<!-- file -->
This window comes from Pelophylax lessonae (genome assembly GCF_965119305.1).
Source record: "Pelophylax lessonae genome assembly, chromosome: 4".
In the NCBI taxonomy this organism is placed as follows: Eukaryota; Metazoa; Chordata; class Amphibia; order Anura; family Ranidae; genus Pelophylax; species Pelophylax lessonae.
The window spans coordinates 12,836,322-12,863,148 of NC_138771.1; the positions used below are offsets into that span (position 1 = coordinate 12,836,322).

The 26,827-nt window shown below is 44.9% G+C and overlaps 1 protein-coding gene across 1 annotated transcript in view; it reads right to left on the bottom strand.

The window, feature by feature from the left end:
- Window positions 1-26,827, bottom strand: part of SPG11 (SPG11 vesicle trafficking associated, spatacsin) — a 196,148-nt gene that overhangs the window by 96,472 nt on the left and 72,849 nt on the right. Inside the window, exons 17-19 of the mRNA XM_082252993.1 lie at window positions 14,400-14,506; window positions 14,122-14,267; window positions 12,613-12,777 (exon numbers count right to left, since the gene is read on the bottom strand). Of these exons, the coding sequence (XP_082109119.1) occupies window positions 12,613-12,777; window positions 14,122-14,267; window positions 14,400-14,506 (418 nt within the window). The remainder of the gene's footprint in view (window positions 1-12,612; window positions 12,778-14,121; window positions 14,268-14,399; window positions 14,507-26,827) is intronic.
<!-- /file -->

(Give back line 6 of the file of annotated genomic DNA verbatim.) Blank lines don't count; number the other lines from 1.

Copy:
The window, feature by feature from the left end: